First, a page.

Thursday, May 14, 2009
Book Review: Ecological Intelligence
I just finished reading Daniel Goleman's Ecological Intelligence: How Knowing the Hidden Impacts of What We Buy Can Change Everything . Goleman is also the author of the books Emotional Intelligence and Social Intelligence. You have probably heard about the former, considering how prevalent "EQ (or Emotional IQ/Quotient) tests" appear online.
Ecological intelligence, considered by Time Magazine to be one of the ten ideas changing the world right now, is a very new and very powerful concept. Ecological intelligence refers to the knowledge and understanding of the histories of the products we buy and the decisions we buy. When you go to the supermarket, for instance, you only see products on shelves; you do not know about how much water, how much energy, and how many miles went into their creation. When you choose paper or plastic, how do you know which bag has a less effect on the environment? And how do you know how much of an offset that reusable tote is? Goleman explores these questions and the role of INFORMATION and RADICAL TRANSPARENCY in this discourse...
One would hope that, given full information on two equivalent products, the consumer would opt for the one that has a better social and environmental history; however, greenwashing (common in marketing campaigns today--just think of some ads in the metro stations) is far from a carbon footprint label.
The Good Guide is one of many innovations Goleman discusses. One of my friends recently told me about the Good Guide when he had been thinking about such an idea himself. Founded by students in Berkeley, it is a cell phone- and Internet-based service that rates consumer goods on their health, environmental, and social impacts, letting you know the product's and company's history with just a snapshot (for the cell phone) or a click (for the Internet). Essentially, it compiles and condenses all of this data for you in the moment in takes to make that shopping decision. The Guide is only in its beta version now but could have a lot of potential.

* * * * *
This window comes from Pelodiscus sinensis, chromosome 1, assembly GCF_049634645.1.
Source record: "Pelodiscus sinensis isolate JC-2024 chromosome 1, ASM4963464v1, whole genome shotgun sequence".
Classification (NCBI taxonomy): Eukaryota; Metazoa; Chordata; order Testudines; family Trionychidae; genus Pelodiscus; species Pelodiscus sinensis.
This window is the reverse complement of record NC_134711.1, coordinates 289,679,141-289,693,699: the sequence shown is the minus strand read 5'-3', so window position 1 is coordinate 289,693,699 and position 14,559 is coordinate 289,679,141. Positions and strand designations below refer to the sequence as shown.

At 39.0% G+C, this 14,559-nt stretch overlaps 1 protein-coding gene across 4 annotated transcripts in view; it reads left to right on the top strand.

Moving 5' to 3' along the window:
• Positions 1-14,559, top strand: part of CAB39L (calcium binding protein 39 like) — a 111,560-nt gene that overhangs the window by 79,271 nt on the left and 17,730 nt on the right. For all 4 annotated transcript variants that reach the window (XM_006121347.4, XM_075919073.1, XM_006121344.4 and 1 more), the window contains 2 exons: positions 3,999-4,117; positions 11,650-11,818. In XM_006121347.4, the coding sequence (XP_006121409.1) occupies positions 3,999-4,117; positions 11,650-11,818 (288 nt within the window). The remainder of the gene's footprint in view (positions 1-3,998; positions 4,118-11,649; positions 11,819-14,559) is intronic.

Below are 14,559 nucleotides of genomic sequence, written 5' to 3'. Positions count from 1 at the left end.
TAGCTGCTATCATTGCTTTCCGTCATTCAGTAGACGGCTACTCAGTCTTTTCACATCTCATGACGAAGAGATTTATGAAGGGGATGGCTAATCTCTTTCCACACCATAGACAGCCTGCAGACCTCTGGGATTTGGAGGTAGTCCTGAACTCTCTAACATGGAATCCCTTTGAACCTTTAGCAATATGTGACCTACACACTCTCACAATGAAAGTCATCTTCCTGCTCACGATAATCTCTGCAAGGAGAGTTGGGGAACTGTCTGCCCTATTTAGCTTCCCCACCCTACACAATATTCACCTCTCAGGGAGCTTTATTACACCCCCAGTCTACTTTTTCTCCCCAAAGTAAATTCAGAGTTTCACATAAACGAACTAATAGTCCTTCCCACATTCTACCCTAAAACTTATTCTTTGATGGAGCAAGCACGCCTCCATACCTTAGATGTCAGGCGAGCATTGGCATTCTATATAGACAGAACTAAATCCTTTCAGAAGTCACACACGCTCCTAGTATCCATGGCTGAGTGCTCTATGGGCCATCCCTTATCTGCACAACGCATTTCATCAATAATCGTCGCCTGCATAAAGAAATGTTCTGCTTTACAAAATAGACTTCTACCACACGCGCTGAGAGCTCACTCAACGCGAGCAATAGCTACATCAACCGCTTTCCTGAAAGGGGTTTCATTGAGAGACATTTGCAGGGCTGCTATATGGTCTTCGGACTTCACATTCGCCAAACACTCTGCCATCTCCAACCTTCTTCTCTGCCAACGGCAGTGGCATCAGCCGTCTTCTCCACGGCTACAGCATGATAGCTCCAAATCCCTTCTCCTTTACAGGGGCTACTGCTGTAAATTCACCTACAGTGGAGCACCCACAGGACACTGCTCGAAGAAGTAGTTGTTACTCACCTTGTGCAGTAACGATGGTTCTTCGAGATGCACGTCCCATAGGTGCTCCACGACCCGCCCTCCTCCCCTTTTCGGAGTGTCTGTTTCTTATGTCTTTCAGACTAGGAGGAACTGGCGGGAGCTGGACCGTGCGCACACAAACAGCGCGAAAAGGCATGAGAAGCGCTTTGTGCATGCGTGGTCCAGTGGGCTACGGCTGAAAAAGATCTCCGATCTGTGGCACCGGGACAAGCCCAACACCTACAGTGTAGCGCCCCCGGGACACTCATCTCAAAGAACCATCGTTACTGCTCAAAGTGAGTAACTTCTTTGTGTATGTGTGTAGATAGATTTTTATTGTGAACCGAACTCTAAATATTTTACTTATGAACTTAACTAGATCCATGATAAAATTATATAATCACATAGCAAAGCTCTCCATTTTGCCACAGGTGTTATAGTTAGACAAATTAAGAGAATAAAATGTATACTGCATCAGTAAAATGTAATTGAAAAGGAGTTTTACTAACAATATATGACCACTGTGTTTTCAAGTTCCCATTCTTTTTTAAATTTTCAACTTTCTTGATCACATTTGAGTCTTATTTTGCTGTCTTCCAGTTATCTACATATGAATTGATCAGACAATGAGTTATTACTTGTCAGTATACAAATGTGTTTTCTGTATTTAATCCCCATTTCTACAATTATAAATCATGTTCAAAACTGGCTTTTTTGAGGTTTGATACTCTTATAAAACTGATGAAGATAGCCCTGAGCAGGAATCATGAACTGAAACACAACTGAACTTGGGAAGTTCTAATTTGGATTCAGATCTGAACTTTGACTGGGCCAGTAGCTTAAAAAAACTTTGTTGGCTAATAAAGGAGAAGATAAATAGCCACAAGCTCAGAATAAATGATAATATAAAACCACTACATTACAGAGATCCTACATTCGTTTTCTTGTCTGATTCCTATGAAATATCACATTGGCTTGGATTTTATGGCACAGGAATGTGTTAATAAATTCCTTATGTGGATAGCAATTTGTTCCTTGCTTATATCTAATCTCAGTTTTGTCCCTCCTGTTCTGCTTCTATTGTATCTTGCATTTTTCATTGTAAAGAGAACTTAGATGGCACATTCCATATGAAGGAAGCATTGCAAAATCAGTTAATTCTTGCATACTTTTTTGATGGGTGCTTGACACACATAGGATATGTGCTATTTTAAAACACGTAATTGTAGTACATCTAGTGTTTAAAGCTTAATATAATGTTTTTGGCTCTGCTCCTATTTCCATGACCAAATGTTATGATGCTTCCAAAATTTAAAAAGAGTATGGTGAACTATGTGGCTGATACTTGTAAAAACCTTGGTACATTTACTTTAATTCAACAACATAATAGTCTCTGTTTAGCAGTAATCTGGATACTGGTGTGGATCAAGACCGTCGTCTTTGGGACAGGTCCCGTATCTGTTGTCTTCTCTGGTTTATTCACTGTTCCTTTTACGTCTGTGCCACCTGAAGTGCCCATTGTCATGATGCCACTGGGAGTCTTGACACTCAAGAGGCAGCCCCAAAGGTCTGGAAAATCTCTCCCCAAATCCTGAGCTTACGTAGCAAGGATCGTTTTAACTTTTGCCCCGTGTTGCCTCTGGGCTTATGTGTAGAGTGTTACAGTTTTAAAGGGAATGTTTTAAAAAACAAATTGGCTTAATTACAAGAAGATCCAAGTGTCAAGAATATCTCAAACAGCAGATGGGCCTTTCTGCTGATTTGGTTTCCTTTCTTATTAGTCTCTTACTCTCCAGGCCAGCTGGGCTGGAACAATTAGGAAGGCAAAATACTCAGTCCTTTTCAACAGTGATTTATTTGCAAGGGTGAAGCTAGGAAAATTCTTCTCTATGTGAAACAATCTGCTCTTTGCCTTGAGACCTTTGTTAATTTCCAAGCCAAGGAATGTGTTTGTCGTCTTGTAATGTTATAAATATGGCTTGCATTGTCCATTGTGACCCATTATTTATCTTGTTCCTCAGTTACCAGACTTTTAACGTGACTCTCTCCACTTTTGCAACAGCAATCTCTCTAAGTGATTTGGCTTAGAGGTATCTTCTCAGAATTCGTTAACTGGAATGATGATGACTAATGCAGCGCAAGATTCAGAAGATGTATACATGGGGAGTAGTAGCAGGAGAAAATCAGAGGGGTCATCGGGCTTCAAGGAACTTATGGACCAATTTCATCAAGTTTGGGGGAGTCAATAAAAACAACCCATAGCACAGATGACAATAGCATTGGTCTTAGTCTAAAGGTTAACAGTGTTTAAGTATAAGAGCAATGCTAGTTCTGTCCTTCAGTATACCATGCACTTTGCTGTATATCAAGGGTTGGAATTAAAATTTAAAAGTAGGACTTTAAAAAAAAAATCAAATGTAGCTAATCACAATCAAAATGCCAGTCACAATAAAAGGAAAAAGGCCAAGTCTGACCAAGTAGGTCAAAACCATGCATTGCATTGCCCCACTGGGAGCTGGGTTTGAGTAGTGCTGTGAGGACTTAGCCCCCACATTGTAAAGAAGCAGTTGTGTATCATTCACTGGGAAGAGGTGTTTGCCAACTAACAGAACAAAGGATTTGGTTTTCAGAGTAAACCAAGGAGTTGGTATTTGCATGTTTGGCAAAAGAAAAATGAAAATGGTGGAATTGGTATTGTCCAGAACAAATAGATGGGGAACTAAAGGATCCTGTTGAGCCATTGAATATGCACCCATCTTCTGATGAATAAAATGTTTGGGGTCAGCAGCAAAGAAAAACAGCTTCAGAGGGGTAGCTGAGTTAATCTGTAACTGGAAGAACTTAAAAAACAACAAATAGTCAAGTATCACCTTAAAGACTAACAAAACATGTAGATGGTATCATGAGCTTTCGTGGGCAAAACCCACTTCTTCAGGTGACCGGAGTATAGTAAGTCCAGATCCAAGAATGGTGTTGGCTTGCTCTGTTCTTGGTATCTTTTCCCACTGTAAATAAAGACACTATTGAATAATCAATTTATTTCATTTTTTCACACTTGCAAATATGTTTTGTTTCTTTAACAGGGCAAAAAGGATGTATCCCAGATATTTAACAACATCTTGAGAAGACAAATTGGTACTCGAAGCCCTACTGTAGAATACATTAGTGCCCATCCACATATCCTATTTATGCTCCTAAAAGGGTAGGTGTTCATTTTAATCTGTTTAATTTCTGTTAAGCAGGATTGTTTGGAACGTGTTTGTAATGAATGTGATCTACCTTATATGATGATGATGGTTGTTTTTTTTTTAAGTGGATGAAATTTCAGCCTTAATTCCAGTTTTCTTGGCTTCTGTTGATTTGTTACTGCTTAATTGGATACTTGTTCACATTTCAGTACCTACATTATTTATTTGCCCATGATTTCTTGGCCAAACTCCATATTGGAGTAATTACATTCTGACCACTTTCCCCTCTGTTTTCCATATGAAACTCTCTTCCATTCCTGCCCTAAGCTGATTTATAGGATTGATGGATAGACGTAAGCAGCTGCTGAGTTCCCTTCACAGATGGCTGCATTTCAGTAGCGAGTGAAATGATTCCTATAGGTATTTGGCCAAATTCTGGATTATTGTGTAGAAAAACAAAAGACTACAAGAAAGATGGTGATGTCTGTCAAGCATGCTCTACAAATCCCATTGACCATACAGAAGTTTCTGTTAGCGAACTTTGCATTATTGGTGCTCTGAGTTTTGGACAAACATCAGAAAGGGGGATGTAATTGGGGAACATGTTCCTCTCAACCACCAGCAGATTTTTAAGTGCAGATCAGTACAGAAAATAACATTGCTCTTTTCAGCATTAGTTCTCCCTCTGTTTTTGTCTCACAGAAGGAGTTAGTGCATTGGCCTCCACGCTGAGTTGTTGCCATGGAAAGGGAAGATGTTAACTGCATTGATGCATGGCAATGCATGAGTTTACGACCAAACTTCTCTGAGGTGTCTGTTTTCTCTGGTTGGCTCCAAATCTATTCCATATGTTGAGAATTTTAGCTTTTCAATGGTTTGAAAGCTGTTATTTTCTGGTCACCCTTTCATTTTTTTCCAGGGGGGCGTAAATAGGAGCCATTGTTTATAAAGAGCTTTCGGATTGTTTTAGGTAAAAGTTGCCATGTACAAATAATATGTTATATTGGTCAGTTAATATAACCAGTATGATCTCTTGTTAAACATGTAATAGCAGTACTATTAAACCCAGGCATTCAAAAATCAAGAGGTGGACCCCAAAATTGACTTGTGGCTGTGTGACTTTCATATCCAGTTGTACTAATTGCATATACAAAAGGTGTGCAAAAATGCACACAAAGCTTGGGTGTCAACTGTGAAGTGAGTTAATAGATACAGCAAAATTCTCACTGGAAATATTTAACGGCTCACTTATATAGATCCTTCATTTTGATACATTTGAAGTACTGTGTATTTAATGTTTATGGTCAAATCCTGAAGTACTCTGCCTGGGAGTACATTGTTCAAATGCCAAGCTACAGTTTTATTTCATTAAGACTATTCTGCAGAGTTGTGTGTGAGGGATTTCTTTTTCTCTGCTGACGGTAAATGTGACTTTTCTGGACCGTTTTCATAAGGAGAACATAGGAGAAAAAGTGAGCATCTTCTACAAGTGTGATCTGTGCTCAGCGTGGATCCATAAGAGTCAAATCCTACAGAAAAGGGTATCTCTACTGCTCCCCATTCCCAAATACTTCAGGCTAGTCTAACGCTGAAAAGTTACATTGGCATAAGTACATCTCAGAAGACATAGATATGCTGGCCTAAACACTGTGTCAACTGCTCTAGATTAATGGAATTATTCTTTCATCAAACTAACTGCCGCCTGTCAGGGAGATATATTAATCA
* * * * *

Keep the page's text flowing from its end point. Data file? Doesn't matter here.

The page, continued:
Likewise, Goleman speaks a lot about the idea of RADICAL TRANSPARENCY. With new technological advances, consumers are able to find out more about companies, and more info can come out through the press as well. Radical transparency, then, can be the best of defenses: businesses should make all of their information available to consumers and position themselves for innovation and openness.
The ideas in this book are akin to those in the online web video The Story of Stuff by former Greenpeace activist Annie Leonard. Leonard's video has come into the news recently under accusations that it is an attack on capitalism. However, in my firm opinion, it is not an attack on capitalism itself, but rather a misguided manifestation of it. In the economic model of PERFECT COMPETITION, both consumers and producers have full knowledge of the product. With the lack of information that exists today for so many of the goods we buy, this "perfect knowledge" is noticeably missing. Such a lack of shared knowledge also prohibits the innovation provided by a competitive market; if consumers had all of the information about their purchases right in front of them at the store, then companies would probably be much more likely to innovate, a lesson that needs to be learned from the current problems in the automobile industry.
I think that the last lines of Goleman's book are perhaps the most powerful and most telling. He quotes Ian McCallum, a South African physician and naturalist who writes about ecological intelligence, saying, "We have to stop speaking about the Earth being in need of healing..the Earth doesn't need healing. We do" (247).
Photo courtesy of amazon.com.